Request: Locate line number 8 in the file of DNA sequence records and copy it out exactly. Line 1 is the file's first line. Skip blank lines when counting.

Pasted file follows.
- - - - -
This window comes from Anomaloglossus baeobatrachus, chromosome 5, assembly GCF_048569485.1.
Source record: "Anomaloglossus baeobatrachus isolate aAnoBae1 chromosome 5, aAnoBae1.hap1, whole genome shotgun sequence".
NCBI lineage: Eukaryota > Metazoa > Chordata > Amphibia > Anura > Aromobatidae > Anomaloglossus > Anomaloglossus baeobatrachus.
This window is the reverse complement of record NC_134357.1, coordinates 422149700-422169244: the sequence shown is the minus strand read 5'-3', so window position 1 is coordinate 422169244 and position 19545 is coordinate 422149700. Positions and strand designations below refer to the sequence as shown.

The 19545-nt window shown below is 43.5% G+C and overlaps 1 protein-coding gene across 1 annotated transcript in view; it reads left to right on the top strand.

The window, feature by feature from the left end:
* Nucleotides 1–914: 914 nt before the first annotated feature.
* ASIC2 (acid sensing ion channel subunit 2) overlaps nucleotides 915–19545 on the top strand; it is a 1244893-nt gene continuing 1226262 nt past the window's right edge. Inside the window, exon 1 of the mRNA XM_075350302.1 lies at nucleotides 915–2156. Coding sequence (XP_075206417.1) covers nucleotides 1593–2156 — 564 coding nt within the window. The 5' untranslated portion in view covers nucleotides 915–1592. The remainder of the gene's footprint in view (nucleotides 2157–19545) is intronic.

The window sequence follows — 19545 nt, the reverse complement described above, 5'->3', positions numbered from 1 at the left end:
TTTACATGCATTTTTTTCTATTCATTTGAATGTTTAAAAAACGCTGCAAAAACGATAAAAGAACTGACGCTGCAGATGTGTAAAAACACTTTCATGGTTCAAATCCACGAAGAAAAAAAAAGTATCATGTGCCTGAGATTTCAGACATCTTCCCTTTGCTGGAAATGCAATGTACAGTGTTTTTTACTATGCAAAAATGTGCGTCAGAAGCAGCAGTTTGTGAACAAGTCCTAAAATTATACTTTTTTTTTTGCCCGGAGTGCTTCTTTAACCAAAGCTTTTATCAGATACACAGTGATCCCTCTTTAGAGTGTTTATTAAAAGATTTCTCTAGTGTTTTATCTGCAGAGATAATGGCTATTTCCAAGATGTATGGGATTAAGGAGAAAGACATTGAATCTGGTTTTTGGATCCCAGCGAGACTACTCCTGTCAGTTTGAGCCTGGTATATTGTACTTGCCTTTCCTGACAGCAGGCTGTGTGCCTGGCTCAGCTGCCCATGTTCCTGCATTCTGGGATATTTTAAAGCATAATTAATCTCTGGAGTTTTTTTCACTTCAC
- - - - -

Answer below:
* ASIC2 (acid sensing ion channel subunit 2) overlaps nucleotides 915–19545 on the top strand; it is a 1244893-nt gene continuing 1226262 nt past the window's right edge. Inside the window, exon 1 of the mRNA XM_075350302.1 lies at nucleotides 915–2156. Coding sequence (XP_075206417.1) covers nucleotides 1593–2156 — 564 coding nt within the window. The 5' untranslated portion in view covers nucleotides 915–1592. The remainder of the gene's footprint in view (nucleotides 2157–19545) is intronic.